What exactly is Palin's experience?
Two terms as city councilor, Wasilla AK (population 6715)
Two terms as mayor, Wasilla AK
Unsuccessful bid for Leutenant governor, 2002
Successful bid for governor, 2006. Outgoing governer Murkowski in midst of a scandal.

As governor of Alaska, she is Commander in Chief of the Alaska National Guard. McCain spokesman Tucker Bounds gave this as an example of foreign policy experience. However, the commander of the Guard, Major General Craig E. Campbell, said that Palin plays no role in national defense activities relating to the Guard. Palin visited the Guard in Kuwait and in Germany; other than to Canada, that seems to have been her first trip out of the US.

==Probably Irrelevant but Interesting==
Todd, Sarah Palin's husband, is a four-time champion of the Iron Dog, the world's longest snowmobile race. Todd also has a native (Yup'ik) grandmother, which makes his and Sarah's children one-eighth Alaskan Native. Haven't heard that talked up at all.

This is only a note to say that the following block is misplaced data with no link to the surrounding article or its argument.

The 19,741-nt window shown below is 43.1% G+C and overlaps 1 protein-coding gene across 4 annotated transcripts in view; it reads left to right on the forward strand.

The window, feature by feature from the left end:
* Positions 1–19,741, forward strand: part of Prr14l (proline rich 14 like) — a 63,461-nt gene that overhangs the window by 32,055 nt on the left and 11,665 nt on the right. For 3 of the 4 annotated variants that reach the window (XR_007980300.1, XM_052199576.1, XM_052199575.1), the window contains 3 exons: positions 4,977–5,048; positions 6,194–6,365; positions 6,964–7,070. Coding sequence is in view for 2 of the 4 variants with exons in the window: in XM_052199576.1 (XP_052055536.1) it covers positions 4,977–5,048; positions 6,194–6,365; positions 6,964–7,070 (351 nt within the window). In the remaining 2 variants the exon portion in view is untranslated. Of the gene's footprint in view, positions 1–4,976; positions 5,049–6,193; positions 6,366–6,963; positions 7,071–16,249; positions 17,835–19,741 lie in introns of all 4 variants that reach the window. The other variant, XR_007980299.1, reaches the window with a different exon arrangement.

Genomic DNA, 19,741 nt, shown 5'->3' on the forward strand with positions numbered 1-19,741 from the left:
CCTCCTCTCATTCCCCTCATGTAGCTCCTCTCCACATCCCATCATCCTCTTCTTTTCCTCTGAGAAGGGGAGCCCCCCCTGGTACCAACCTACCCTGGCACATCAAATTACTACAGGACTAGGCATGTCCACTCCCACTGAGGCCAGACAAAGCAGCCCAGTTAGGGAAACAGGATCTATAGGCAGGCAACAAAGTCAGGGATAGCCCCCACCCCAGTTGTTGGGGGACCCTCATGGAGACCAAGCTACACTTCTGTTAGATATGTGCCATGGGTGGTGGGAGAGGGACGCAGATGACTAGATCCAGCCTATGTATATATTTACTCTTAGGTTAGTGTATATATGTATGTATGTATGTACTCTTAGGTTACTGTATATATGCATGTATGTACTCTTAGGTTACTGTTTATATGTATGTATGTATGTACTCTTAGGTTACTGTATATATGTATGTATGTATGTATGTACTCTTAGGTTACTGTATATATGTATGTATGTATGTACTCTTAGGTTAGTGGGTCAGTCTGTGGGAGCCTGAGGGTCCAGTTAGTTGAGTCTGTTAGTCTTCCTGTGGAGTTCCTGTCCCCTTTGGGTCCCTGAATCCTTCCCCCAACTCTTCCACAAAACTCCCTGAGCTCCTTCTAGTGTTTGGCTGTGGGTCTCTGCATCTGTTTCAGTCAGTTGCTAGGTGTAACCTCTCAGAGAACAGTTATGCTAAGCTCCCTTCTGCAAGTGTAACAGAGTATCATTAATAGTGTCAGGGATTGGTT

We will see what we will see.


Aug. 26th, 2008 11:02 am
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Maybe it's a bit late to be furious, but I just found out about the 1823 Supreme Court case Johnson v M'intosh.

This piece of racist, imperialistic *sh*t* has never been overturned and in fact is relied on for later court decisions. Arrgh!!! My regard for the Supreme Court is now no higher than for other branches of government. I am ashamed.

Why am I so upset? Because this case not only twists history and incorporates self-serving stereotypes to provide a legal justification for the appropriation of Native lands, it does so using circular logic that wouldn't stand up in a good debate, and is thoroughly unworthy of the highest court in the land. And which pulls the foundations out from under those who acted honorably.

Details: One person bought land from tribes in 1773 and 1775. These were transactions authorized by the entire tribe, and the tribe shared the money from the sale. Later the state of Virginia sold the same land to someone else. The question before the Supreme Court was, which title was valid?